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Re: emulating no-senders notifications in L4?

From: Thomas Bushnell, BSG
Subject: Re: emulating no-senders notifications in L4?
Date: 12 Nov 2001 16:35:44 -0800
User-agent: Gnus/5.0808 (Gnus v5.8.8) Emacs/20.7

Farid Hajji <farid.hajji@ob.kamp.net> writes:

> Could you please point at the files/functions that depend on
> no-senders notifications?

First, why we need them: 

We need to allow file servers (and other servers too) to deallocate
resources when there will be no further sends to a given port.  In the
usual case, these are things like memory resources and internal data
structures.  Sometimes it's an entire file on disk: for example, when
a file is removed, it's contents are not deleted until the last open
user of the file goes away.

Now, why they have to be provided by the kernel (or other trusted

When a task dies, its resources need to be all cleaned up.  If it's
the last task with the right to send to that port, then a no senders
notification should be sent.  If we rely on the task to do so itself,
then sometimes it will not happen due to task misbehavior.

> Put another way: you always have "send-rights" to any "port" that is
> listening to messages.

What establishes the existence of a port?

What prevents people from sending messages to ports when they
shouldn't be allowed to?

> 1. The only entity that is allowed to hand out TIDs (a.k.a ports) to
>    clients will be a user-land port-rights server task. (pr-server).

Expensive I would expect.  Isn't that a whole nother two context
switches everytime a port is created?

> 3. A client can explicitely relinquish a send-right by notifying the
>    pr-server about it. The pr-server will update its state and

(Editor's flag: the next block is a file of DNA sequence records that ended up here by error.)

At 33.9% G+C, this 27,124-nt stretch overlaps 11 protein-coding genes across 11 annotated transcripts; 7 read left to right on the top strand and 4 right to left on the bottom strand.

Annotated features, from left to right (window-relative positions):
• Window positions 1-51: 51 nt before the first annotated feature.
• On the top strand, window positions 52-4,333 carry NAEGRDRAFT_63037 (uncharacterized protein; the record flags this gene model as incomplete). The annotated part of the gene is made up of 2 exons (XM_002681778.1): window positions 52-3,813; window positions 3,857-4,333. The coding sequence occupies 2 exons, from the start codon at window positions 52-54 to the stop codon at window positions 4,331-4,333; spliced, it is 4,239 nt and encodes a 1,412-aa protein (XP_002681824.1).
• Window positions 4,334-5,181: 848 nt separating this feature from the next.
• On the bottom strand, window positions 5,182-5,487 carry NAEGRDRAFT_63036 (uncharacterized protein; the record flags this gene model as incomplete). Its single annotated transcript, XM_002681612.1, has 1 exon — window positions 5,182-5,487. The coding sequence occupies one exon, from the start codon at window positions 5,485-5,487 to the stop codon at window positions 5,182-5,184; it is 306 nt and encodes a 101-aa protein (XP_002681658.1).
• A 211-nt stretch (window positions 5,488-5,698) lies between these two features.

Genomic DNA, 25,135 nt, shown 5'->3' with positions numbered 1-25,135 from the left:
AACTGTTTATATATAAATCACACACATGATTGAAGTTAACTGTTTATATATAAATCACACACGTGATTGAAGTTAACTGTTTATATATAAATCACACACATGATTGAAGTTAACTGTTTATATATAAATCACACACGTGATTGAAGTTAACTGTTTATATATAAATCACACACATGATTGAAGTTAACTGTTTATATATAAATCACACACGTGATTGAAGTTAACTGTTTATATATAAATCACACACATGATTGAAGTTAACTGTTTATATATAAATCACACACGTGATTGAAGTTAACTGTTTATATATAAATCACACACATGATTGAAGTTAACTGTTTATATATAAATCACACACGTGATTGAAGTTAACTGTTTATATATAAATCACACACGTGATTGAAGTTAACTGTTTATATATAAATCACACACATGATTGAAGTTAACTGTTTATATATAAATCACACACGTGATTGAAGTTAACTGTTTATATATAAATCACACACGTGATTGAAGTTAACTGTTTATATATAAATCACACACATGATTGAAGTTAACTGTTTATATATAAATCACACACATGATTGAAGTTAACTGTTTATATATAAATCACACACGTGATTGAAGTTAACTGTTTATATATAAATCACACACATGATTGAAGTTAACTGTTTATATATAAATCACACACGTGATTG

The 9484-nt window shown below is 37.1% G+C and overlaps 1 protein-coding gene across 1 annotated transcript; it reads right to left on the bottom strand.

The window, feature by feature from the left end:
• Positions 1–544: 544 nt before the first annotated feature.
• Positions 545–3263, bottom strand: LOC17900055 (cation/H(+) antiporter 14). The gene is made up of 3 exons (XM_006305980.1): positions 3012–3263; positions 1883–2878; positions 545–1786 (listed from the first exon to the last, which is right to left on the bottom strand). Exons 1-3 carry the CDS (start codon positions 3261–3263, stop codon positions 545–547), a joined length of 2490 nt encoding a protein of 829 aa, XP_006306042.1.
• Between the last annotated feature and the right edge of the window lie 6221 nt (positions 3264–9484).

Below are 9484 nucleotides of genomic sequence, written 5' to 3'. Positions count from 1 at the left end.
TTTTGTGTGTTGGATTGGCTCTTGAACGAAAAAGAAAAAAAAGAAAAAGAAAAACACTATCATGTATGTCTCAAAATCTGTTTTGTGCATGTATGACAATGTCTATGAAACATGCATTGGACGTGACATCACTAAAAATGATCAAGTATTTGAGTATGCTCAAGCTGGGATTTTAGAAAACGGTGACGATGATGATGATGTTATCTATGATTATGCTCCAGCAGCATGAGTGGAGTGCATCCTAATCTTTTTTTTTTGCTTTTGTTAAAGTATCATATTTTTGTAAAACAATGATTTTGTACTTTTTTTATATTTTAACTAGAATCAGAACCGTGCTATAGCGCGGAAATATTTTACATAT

>    notify whoever registered with it for no-senders notifications if
>    necessary.

Right now there are some assumptions that a no-senders notification is
properly synchronized with users of the port.  The kernel guarantees
that a no-senders notification will be the last message received on a
port (in the usual case).  A misbehaving client could violate this
rule under the description you have (it could lie, claiming
relinquishment, and then go on to send another message).  I suspect
that cleaning up that assumption would not be too much work.

> 4. Since there is no way to reliably/synchroneously detect the crash
>    of a potential IPC sender (a client), the pr-server will need to
>    regularly poll the clients that got send-rights. This can be
>    done somewhat like this:

Something already needs to keep track of process death anyway, so if
L4 doesn't provide that, whatever does can clean the ports too.

But I fear that this kind of polling is going to be expensive.  Why
can't the kernel just send a message when a task dies?  That's a lot
more efficient than a polling mechanism.  (Incidentally, this is the
principal use of dead-name notifications in the Hurd right now, to
detect when a task goes away.)

> This is an awkward way to do it, especially because it is not synchroneous.
> Sure, most of the time, clients will synchroneously relinquish send-rights
> (case 3.) so we get reasonably quick responses. The problem is with
> crashing clients etc...

Yeah, that's what I noted under #3.

> The biggest problem however is one of performance. Since IPC performance
> is so critical, this pr-server stuff adds quite a lot of overhead to
> a very common operation. This is the reason that it would be very
> useful to think of other ways in the Hurd itself (if possible).

Can you propose one?

The problem here (which the abortive Fluke project also failed to
note) is that a *global* conception needs to go on in the minds of
microkernel designers.  Yes, not counting references can make things
faster.  But in the actual world of providing services to users, some
kind of GC simply must happen.  If it's not in the kernel, it's
elsewhere, and often it's much more expensive to provide it elsewhere.


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